Strategic cross-cultural marriages between Coast and Interior Salish families and pioneer men played a crucial role in mid-1800s regional settlement and spared Puget Sound’s upper corner from tragic conflicts. Accounts of the husbands exist in a variety of records, but the native wives’ contributions remained unacknowledged. Combining primary and secondary sources, genealogy, and family memories, author Candace Wellman illuminates this hidden history and shatters stereotypes surrounding these relationships. The four women she profiles exhibited exceptional endurance, strength, and adaptability. They ran successful farms and businesses and acted as cultural interpreters and mediators. Although each story is unique, collectively they and other intermarried individuals helped found Puget Sound communities and left a lasting legacy. They were peace weavers.
Illustrations / maps / notes / bibliography / index / 290 pages (2017)
“This story of four resilient peace weavers opens our eyes to a far richer and more contextualized regional history than we have been privy to before.”— Kitsap Sun, The Bookmonger, Barbara Lloyd McMichael
“Wellman writes with a depth of detail and compassion that will make this an instant classic in the genre and a reference touchstone for decades to come.”—Mike Vouri, author, The Pig War: Standoff at Griffin Bay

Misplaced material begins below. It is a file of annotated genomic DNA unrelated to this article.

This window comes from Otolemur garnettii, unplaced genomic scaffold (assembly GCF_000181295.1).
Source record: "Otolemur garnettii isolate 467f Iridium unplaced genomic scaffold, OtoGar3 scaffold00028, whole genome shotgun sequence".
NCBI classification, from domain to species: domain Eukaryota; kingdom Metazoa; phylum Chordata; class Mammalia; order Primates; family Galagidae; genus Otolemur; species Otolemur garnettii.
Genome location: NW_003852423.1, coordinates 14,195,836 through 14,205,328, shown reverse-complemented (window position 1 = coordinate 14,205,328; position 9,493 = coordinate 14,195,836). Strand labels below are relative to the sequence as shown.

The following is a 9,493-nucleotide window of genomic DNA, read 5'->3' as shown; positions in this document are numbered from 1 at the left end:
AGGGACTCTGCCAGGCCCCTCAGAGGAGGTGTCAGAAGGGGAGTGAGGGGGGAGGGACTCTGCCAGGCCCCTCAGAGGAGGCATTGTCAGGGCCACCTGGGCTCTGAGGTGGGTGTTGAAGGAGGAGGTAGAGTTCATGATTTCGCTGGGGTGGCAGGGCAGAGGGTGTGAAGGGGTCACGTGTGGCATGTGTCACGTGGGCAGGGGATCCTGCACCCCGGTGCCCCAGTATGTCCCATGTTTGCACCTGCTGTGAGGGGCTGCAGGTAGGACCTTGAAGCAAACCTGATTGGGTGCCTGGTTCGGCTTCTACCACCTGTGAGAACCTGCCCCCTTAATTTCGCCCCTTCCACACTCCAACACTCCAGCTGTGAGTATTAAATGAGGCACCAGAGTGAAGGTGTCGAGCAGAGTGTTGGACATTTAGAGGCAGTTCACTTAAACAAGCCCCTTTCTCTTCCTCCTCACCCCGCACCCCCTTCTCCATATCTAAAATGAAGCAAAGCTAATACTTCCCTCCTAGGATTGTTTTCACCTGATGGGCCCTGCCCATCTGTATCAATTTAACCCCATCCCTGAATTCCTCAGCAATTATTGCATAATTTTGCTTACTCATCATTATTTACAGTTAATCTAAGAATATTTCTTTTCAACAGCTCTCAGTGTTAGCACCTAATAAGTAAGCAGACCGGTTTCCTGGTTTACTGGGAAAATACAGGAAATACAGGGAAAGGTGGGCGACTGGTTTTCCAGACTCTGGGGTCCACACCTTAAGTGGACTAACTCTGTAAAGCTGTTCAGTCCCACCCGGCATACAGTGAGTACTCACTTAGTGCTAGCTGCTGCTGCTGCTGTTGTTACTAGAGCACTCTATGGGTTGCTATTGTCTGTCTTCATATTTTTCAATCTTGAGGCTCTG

“Wellman digs deep and brings the women’s considerable accomplishments to the fore. Meticulous research supports each element of these engaging stories.”—Llyn De Danaan, author, Katie Gale: A Coast Salish Woman’s Life on Oyster Bay
“Wellman brings us a set of stories that have been misunderstood, ignored, or covered up by generations of Pacific Northwest historians.”—Coll Thrush, author, Native Seattle: Histories from the Crossing-Over Place
“The . . . research is wide-ranging and by every measure exhaustive. [Peace Weavers is] a detective story of sorts, weaving together fragments of the past.”—Jean Barman, Co-editor, Indigenous Women and Feminism: Politics, Activism, Culture